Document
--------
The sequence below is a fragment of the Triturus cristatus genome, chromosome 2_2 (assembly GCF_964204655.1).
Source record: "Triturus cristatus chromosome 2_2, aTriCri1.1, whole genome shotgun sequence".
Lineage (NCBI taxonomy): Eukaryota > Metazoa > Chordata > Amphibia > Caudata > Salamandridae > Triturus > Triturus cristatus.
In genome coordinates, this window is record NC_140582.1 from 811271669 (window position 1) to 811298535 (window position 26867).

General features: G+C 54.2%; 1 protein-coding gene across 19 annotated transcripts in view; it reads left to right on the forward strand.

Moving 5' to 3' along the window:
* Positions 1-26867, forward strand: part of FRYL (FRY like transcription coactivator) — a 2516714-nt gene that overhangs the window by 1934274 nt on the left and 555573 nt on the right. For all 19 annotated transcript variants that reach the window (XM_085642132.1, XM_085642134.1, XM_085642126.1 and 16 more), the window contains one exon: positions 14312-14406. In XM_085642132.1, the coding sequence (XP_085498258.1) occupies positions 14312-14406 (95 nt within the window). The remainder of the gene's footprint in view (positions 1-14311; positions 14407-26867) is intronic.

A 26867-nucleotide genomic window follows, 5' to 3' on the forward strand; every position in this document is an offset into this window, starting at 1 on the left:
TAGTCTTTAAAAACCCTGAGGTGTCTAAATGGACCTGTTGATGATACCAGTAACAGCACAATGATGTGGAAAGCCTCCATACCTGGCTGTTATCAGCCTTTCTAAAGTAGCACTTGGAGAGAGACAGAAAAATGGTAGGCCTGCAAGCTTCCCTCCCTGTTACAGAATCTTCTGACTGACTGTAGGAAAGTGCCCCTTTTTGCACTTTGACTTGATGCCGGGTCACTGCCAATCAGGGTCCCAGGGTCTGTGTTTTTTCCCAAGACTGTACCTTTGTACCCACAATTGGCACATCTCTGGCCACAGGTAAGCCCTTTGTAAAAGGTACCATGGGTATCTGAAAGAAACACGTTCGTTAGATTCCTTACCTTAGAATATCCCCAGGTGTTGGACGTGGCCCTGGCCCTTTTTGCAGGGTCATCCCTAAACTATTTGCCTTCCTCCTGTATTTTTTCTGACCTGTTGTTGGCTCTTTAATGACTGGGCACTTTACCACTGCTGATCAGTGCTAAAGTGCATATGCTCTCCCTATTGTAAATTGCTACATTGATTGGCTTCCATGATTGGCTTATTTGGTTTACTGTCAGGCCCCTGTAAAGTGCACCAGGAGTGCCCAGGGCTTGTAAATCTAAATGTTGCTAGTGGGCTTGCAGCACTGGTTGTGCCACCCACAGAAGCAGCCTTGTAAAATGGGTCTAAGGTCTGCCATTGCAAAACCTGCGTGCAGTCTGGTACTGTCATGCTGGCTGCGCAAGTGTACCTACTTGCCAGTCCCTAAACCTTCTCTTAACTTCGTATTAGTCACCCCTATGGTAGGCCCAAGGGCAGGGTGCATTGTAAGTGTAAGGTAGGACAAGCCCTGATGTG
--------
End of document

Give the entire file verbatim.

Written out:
The sequence below is a fragment of the Triturus cristatus genome, chromosome 2_2 (assembly GCF_964204655.1).
Source record: "Triturus cristatus chromosome 2_2, aTriCri1.1, whole genome shotgun sequence".
Lineage (NCBI taxonomy): Eukaryota > Metazoa > Chordata > Amphibia > Caudata > Salamandridae > Triturus > Triturus cristatus.
In genome coordinates, this window is record NC_140582.1 from 811271669 (window position 1) to 811298535 (window position 26867).

General features: G+C 54.2%; 1 protein-coding gene across 19 annotated transcripts in view; it reads left to right on the forward strand.

Moving 5' to 3' along the window:
* Positions 1-26867, forward strand: part of FRYL (FRY like transcription coactivator) — a 2516714-nt gene that overhangs the window by 1934274 nt on the left and 555573 nt on the right. For all 19 annotated transcript variants that reach the window (XM_085642132.1, XM_085642134.1, XM_085642126.1 and 16 more), the window contains one exon: positions 14312-14406. In XM_085642132.1, the coding sequence (XP_085498258.1) occupies positions 14312-14406 (95 nt within the window). The remainder of the gene's footprint in view (positions 1-14311; positions 14407-26867) is intronic.

A 26867-nucleotide genomic window follows, 5' to 3' on the forward strand; every position in this document is an offset into this window, starting at 1 on the left:
TAGTCTTTAAAAACCCTGAGGTGTCTAAATGGACCTGTTGATGATACCAGTAACAGCACAATGATGTGGAAAGCCTCCATACCTGGCTGTTATCAGCCTTTCTAAAGTAGCACTTGGAGAGAGACAGAAAAATGGTAGGCCTGCAAGCTTCCCTCCCTGTTACAGAATCTTCTGACTGACTGTAGGAAAGTGCCCCTTTTTGCACTTTGACTTGATGCCGGGTCACTGCCAATCAGGGTCCCAGGGTCTGTGTTTTTTCCCAAGACTGTACCTTTGTACCCACAATTGGCACATCTCTGGCCACAGGTAAGCCCTTTGTAAAAGGTACCATGGGTATCTGAAAGAAACACGTTCGTTAGATTCCTTACCTTAGAATATCCCCAGGTGTTGGACGTGGCCCTGGCCCTTTTTGCAGGGTCATCCCTAAACTATTTGCCTTCCTCCTGTATTTTTTCTGACCTGTTGTTGGCTCTTTAATGACTGGGCACTTTACCACTGCTGATCAGTGCTAAAGTGCATATGCTCTCCCTATTGTAAATTGCTACATTGATTGGCTTCCATGATTGGCTTATTTGGTTTACTGTCAGGCCCCTGTAAAGTGCACCAGGAGTGCCCAGGGCTTGTAAATCTAAATGTTGCTAGTGGGCTTGCAGCACTGGTTGTGCCACCCACAGAAGCAGCCTTGTAAAATGGGTCTAAGGTCTGCCATTGCAAAACCTGCGTGCAGTCTGGTACTGTCATGCTGGCTGCGCAAGTGTACCTACTTGCCAGTCCCTAAACCTTCTCTTAACTTCGTATTAGTCACCCCTATGGTAGGCCCAAGGGCAGGGTGCATTGTAAGTGTAAGGTAGGACAAGCCCTGATGTG